The Lego Movie: Are We Lego, Or Are We Meta-Lego?

Overthinking the surprise smash hit of the year:

Will-and-Emmetby fenzel

When you build a house out of Legos, there’s a point where it goes from being “a bunch of blocks” to being “a house.” This isn’t quite when it’s finished — but before that, when the walls and maybe a bit of the roof has started to take shape. Your view of it naturally changes and expands to consider it in a new way.

And yet, as much of a “house” as it becomes, the “Lego-ness” of any such project is apparent from those trademarked studs and certain qualities of shape and texture. It never leaves, and is still there when you look for it.

While considering a Lego object, then, it is possible to “zoom in” and “zoom out” — to think of it as a combination of Lego bricks, or as an object in itself, or in the larger context of what is going on around it.

Taking derivatives and integrals in calculus is similar — you can zoom in on, say, a movement with respect to its rate of change, or pull back on, say, a path that forms the edge of a shape for a wider view of the total area or volume it encompasses — in each case, there are qualities that exist on levels, that are at once always already present, but can be seen better by manipulating what you’re looking at — and that can be explored in either direction once you know the patterns to look for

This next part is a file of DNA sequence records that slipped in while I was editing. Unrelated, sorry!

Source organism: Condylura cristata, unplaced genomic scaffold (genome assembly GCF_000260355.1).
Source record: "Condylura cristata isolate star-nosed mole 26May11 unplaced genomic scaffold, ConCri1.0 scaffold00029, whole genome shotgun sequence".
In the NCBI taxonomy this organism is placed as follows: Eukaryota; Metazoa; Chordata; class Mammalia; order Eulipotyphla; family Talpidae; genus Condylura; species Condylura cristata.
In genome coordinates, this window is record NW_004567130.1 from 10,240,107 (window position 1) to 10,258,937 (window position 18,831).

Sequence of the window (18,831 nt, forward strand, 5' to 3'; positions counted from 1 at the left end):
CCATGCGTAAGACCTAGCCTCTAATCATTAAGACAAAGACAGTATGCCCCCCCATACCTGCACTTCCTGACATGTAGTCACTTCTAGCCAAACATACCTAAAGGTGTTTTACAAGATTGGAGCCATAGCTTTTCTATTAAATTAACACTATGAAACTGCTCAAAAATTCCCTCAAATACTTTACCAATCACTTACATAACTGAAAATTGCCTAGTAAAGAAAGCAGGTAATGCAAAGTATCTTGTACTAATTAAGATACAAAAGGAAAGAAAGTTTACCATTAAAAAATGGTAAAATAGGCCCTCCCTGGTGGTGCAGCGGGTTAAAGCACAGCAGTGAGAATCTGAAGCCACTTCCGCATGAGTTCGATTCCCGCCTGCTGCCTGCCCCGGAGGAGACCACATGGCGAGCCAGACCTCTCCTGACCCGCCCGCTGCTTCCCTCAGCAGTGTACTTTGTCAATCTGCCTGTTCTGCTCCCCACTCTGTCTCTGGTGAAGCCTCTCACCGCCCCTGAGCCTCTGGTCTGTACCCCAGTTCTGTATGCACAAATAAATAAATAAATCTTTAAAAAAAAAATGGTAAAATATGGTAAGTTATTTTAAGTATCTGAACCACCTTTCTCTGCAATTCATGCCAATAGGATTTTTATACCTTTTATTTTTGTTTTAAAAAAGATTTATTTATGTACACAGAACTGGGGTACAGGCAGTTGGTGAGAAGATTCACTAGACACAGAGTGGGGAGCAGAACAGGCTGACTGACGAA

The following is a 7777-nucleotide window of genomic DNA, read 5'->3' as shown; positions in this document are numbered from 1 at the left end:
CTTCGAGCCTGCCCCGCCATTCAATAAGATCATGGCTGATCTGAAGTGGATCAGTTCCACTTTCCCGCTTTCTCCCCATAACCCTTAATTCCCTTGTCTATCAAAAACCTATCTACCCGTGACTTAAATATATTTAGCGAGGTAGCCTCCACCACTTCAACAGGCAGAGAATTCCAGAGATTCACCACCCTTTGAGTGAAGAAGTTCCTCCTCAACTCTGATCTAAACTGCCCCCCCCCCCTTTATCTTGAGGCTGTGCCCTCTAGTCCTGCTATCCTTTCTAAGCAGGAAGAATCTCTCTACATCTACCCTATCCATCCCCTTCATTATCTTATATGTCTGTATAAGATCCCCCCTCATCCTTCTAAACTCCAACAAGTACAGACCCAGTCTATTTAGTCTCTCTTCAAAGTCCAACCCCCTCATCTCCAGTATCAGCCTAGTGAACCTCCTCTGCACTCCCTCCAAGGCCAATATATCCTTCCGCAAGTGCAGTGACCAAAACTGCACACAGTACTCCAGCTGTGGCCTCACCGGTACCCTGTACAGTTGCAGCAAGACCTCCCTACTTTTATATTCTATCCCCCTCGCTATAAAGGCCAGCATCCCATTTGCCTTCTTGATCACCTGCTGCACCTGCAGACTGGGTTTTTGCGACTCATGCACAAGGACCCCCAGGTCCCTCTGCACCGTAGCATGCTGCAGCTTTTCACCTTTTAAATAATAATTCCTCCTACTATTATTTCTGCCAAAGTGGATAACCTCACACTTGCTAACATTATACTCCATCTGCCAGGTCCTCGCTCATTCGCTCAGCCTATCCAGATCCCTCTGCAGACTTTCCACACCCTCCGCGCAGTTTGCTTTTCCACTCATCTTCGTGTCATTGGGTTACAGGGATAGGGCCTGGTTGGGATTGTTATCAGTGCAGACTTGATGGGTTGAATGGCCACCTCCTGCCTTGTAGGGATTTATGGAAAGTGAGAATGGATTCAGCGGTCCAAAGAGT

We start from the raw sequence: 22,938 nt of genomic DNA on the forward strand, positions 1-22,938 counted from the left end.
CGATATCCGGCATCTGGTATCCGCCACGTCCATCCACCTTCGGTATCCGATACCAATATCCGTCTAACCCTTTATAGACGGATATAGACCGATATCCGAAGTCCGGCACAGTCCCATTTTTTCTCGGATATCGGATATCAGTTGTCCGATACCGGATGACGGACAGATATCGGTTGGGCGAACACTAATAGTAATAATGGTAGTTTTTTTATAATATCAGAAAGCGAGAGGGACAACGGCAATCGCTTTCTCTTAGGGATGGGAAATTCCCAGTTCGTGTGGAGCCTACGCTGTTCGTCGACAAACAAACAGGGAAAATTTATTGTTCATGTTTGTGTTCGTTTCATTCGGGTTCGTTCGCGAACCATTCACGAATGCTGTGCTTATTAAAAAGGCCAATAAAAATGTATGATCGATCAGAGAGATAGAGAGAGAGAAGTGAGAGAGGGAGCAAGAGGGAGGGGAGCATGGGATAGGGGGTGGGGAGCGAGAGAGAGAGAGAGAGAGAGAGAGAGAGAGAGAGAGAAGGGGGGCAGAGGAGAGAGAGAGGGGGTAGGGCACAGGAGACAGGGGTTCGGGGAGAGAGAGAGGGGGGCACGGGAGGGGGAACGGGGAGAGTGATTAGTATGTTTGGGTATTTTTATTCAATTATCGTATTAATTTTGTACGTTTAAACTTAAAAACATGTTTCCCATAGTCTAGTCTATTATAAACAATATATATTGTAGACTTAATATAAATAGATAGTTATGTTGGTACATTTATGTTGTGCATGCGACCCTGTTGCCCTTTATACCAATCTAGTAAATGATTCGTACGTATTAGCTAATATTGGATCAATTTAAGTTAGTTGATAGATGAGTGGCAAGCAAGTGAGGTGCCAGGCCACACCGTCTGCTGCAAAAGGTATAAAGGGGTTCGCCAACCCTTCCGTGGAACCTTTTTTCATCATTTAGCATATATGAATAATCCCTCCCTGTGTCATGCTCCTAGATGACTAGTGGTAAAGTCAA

You cannot differentiate an equation to find velocity, and then integrate that same to find density. At least not except in a very specific sort of example you set up just to make fun of this article (leave it in the comments).

Stories work like this. A lot. You can zoom in a story in many of respects, and zoom out on just as many. And sometimes, of course, stories do it to themselves. Newer stories tend to do it more often than older ones. Community does it constantly.

But we’re here to talk about The Lego Movie, which sports a giant “zoom out” that changes everything — and nothing, at the same time.

Emmet’s Fall Out of the World

When little Lego Emmet plunges to his doom out the window of President Business’s skyscraper, he wakes to a bizarre new reality. He sees the giant human boy responsible, apparently, for most of the events of his life, and the father whose actions are being interpreted in the story of President Business and the Kragle. He even hears the call for the real “Taco Tuesday.”

All in all, it’s delightful. Unexpected, fun, smart — it’s a bit commercial-ish, but it’s a great place for the movie to go. Legos are about building your own toys and settings, therefore a movie about Legos should be about building your own story.

The story of the Lego movie expands in a bunch of directions in this moment, but I’d like to focus on two of the patterns — ways in which the story and the viewer can “zoom in” or “zoom out” of what is happening:

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